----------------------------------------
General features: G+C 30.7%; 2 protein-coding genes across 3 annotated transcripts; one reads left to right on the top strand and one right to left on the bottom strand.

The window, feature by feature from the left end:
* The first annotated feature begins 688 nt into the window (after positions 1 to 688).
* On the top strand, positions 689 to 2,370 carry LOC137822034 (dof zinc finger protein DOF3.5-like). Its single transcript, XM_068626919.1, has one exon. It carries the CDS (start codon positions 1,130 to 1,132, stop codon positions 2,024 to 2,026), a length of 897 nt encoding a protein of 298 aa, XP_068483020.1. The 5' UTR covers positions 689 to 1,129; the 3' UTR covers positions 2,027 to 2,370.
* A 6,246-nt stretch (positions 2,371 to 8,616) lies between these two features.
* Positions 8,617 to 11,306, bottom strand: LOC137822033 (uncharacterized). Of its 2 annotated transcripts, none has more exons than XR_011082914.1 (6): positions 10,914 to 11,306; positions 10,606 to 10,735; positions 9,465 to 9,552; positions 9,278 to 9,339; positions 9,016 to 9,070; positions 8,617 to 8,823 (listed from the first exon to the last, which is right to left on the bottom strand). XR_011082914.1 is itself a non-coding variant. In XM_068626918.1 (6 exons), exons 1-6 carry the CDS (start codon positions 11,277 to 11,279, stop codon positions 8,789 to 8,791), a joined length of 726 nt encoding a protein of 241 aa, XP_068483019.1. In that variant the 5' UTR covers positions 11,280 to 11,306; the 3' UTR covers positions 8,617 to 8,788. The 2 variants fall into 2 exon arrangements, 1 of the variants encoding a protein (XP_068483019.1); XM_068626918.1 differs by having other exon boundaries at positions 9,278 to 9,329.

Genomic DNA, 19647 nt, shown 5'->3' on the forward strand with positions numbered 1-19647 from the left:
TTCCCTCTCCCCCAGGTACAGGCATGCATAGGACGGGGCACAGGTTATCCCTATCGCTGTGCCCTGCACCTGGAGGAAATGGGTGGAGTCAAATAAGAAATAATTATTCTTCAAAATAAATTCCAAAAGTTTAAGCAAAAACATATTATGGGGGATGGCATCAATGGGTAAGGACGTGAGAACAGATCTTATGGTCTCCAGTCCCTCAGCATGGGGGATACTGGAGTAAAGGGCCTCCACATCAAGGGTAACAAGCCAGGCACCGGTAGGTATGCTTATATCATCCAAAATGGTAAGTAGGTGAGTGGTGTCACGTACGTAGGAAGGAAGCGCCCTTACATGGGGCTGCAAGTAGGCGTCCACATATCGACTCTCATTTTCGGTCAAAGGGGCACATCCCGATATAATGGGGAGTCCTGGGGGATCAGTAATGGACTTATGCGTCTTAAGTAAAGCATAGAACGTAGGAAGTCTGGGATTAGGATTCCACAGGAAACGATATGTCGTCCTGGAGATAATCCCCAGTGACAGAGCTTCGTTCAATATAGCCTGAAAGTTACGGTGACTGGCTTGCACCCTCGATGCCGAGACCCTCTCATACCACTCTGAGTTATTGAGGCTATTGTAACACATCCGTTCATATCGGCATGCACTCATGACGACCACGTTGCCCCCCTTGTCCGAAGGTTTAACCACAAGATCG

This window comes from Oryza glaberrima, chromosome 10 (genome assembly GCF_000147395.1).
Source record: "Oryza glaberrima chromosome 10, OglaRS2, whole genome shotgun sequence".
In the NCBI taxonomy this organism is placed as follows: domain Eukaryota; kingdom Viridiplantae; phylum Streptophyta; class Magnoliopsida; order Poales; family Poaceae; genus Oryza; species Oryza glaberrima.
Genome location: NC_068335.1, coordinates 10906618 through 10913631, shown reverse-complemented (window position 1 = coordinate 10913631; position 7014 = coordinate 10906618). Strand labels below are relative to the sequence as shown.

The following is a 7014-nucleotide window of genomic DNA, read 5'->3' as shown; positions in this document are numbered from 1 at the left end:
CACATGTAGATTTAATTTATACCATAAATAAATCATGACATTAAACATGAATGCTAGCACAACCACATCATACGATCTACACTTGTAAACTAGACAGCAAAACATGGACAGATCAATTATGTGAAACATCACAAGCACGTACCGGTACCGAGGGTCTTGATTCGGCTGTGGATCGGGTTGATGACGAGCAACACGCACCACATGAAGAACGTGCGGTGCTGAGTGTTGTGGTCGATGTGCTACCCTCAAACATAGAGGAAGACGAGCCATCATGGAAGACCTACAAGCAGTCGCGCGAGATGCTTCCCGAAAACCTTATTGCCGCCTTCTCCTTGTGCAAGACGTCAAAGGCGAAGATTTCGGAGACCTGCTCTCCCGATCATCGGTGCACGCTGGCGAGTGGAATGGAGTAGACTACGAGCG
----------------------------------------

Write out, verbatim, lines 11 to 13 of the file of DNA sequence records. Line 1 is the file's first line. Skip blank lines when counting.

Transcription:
In the NCBI taxonomy this organism is placed as follows: domain Eukaryota; kingdom Viridiplantae; phylum Streptophyta; class Magnoliopsida; order Poales; family Poaceae; genus Oryza; species Oryza glaberrima.
Genome location: NC_068335.1, coordinates 10906618 through 10913631, shown reverse-complemented (window position 1 = coordinate 10913631; position 7014 = coordinate 10906618). Strand labels below are relative to the sequence as shown.

The following is a 7014-nucleotide window of genomic DNA, read 5'->3' as shown; positions in this document are numbered from 1 at the left end: